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What You Need to Know About Moving and Job Hunting Expenses

If you are seeking a new job, you may incur a variety of job hunting expenses, including costs directly associated with moving to a new job location, or those specifically related to the job search. Many of these expenses are deductible, but the rules are strict, and expenses must be carefully documented and substantiated. You may be able to take advantage of these deductions if you plan carefully.

Any moving expenses you may incur, including expenses of traveling to the new location and transporting household goods and personal effects, are deductible so long as you meet certain requirements relating to when you begin work at the new position and how far the new job is from the old job and your old residence. These expenses are deductible even if you are seeking employment for the first time, or in a completely new field. Also, qualified moving expenses reimbursed or paid by your employer are considered nontaxable fringe benefits.

You also may be able to deduct the expenses you incur in searching for a new job, including the costs of a headhunter or employment service, and the expense of preparing your resume. These expenses are deductible so long as the job being sought is in the same line of work as the old job – even if you are unemployed at the time of the job search. Further, the job search does not have to be successful in order to qualify for the deduction. However, job-hunting expenses for a first job, or related to changing to a new career, are not deductible.

Considerations of whether the moving expense is tax deductible or not includible:

  • Closely related to the start of work test. The move will be considered closely related to a new work location if the move is within one year of the date the taxpayer started working at the new location, and the distance from the new home to the new job location is not more than the distance from the old home to the new job location.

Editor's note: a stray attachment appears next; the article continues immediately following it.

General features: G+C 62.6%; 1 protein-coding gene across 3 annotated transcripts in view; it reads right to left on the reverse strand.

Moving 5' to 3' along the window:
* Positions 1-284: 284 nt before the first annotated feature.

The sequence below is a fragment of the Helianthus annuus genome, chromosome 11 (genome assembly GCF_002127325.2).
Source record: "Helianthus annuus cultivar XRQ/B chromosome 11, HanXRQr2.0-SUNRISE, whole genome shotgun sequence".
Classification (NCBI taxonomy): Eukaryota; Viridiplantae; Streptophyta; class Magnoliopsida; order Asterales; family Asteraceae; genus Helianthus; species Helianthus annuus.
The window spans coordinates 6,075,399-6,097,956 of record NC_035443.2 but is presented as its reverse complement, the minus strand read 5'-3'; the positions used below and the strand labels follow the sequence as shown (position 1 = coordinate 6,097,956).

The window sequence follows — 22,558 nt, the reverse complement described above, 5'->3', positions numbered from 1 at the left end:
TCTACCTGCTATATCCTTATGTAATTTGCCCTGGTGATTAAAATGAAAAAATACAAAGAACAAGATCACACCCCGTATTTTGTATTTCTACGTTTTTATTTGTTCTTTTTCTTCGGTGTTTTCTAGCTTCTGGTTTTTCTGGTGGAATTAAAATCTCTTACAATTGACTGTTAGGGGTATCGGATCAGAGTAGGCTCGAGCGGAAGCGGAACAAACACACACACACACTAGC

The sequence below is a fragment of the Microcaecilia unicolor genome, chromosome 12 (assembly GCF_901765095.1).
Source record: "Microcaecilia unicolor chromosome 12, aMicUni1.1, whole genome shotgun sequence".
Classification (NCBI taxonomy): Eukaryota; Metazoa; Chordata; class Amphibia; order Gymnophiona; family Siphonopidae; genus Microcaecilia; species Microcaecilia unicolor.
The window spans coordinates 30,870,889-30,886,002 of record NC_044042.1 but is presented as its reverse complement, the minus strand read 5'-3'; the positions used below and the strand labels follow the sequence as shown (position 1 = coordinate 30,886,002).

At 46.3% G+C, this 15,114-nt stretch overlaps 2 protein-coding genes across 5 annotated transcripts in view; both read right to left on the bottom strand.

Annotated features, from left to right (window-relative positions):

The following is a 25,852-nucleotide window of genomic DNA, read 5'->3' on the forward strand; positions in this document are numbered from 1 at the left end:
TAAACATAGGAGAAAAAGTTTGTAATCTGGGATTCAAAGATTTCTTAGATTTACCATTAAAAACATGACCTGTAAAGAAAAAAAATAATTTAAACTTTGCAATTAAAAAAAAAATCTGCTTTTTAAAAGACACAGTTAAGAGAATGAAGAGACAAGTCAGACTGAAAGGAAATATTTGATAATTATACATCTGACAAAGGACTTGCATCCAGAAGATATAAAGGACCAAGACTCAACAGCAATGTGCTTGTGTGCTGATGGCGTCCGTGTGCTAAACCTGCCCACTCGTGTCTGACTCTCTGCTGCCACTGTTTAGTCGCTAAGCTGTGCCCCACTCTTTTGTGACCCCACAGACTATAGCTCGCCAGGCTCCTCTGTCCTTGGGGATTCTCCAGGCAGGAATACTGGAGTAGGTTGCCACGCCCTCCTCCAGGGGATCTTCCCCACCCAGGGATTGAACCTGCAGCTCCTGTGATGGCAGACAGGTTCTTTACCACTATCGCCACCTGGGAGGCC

• Distance test. The new principal workplace must be at least 50 miles farther from the taxpayer’s old home than the old workplace. For example, if the old workplace was three miles from the old home, the new workplace must be at least 53 miles from the old home. If the taxpayer did not have an old workplace, the new workplace must be at least 50 miles from the old home. Members of the Armed Forces do not have to meet this distance test.
  • Time test. Employees must work full time in the general area of the new workplace for at least 39 weeks during the 12 months after the move. Self-employed taxpayers must work full-time in the general area of the new workplace for at least 39 weeks during the first 12 months and 78 weeks during the first 24 months after the move.
  • Exceptions. The time test does not apply if the job ends because of disability, the employer transfers the employee, the employee was laid off for other than willful misconduct, the taxpayer is a member of the Armed Forces, the taxpayer meets certain requirements for retirees or survivors living outside the U.S., or the taxpayer is a decedent.

Eligible expenses include:

  • The cost of transportation and storage (up to 30 days after the move) of household goods and personal effects.
  • Travel, including lodging, from the old home to the new home. Travel is limited to one trip per person. However, each member of the household can move separately and at separate times. If the taxpayer drives his or her own vehicle, expenses can be figured either using actual out-of-pocket expenses for gas and oil (but not depreciation), or the standard mileage rate for moving (19 cents per mile for 2016), plus parking fees and tolls.
  • Not deductible: Cost of meals while traveling, temporary living expenses or house-hunting expenses before or after the move are not deductible.

Please call McManamon & Co. at 440-892-8900 or send us a message if you have any questions about any of the tax issues related to moving and job hunting.


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